When it comes to Brunellos, the DOCG has specific requirements the producers must fulfill in order for it to be classified as a brunello. The grapes must be sangiovese which is called Brunello and grown in Montalcino.  There is a maximum yield of 8 tons of grapes per hectare. It is required they be aged 2 years in oak wood barrels. Some of the producers used slovenian oak, some used french oak, some had their own barrels made, this added to the differentiation in the wines. The wine can only be bottled in the location where it is produced. The wine can be sold on January 1st of the 5th year after the grape harvest, January 1st of the 6th year for Reserve wines. The longer aging period adds to a higher initial price for the wine but it ,also, adds to immediate deliciousness of the wine out of the bottle because with all tannic red wines, aging does great things.

The sangiovese grape has many different personalities depending on where the grape was grown and how the wine was made. It is a high acid, medium to medium plus tannic grape which in the warmer vineyards of Montalcino really brings out the sour cherry and as Rachel Lowe, the sommelier of Spiaggia, leading the tasting class, characterized as red fruit preserves with hints of dried herbs like tarragon and tea leaves.

There were so many incredible wines to try here are just a few of note:

Il poggione

First-off, 2010 was a 5 star year for brunellos which means all the producers and the wine body recognized it as a stellar year. The grapes for the Il Poggione Riserva are hand-harvested and come from some of the oldest vines in Montalcino planted in 1964 and the riserva is only made in the best vintages. The wine had notes of cedar, cherry, savory notes of cured meat, spice. I only wish that I was ready to sit down to a hearty meal of lamb with friends to enjoy the bottle. This brunello, in particular, but all brunellos ask to be drank with food and friends. I was very happy to be able to taste this one and it is distributed by the great people at Terlato. If you ever are offered a glass or see this wine on a menu, say yes!

brunello col d'orcia

It is always such a surprise and pleasure to taste 10 year or older wines. When the folks at the Col D’Orcia table that had been on my list to try anyways were pouring a taste of the 1998, I said, yes please! 1998 was not a particularly exciting year for brunellos according to Jancis Robinson in her notes. But age on tannic wines does great things even in mediocre years. The tannins were so much more silky, the cherry, plum, and some rose notes came out more and again I could see this wine going so well with a nice meal of pasta and meat, it was a real pleasure to taste. Col D’Orcia hand harvests their grapes as well and really focuses on grape growing which I love.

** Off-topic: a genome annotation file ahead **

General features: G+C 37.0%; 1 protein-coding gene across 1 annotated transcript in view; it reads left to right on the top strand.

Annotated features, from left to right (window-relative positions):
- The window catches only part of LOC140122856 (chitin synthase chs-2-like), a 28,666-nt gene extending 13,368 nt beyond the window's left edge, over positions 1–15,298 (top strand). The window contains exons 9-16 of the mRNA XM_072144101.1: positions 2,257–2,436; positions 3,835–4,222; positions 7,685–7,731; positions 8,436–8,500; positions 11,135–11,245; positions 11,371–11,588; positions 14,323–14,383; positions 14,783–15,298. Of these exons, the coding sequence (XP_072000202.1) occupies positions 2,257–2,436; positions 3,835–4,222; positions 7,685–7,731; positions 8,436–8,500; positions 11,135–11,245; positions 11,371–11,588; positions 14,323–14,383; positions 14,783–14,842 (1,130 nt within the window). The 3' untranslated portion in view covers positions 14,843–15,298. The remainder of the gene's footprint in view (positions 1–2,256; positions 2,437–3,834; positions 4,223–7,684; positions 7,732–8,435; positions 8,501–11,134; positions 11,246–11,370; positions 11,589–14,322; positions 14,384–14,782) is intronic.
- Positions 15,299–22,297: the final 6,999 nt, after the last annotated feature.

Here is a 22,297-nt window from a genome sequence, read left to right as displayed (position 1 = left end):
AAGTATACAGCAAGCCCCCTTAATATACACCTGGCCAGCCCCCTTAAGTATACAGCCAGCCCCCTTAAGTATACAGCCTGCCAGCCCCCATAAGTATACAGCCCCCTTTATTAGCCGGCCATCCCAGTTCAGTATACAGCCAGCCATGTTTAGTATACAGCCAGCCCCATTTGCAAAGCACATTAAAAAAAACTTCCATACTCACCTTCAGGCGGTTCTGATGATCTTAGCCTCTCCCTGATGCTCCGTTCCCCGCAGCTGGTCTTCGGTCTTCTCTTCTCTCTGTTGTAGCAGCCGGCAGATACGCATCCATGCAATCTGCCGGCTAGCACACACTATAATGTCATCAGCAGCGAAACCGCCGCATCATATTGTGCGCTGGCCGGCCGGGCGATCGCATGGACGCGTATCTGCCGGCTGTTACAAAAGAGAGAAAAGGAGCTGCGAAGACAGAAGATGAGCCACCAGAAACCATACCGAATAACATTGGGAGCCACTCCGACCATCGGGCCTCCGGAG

As I go to these tastings, some of the tasting is a bit random. There always are far more producers than I have time to see. Since I am not a buyer directly, I don’t charge in if there are a lot of people surrounding a table, so sometimes for me wine tasting is serendipitous, but, sometimes so is traveling. The most intriguing encounters can be the ones that are not planned. Well, at this tasting, I walked up to a table because no one was there and I engaged with the pourer. The pourer happened to be one of the sons, Franz Josef, of the founder Rainer Loacker. After reading the literature on the table and speaking with Franz Josef, it turns out that the wines are made biodynamically and the tagline of the vineyard is “superb wines produced in harmony with nature.” By the way, they do not have a distributor in Chicago. But when I hear sustainable, biodynamic, and that they care about the environment they have won me over with their wines already. His wines tasted earthy, the sour red fruits, the leather, but the biggest thing for me was the very obvious passion that the family has for the environment.

Needless to say, I had a very good day. I am continuing to learn how to spit better but when it comes to wines that I know and love and don’t have the opportunity to drink very often it becomes hard. All I can say is, if you are at a restaurant, and deciding on a wine and if a brunello is within your price range, choose it and drink it. There are certain wines that just make me happy and brunello is one of them. I hope that as you read these blog posts you will find the wines you love, become more wine adventurous, and drink more brunellos!!!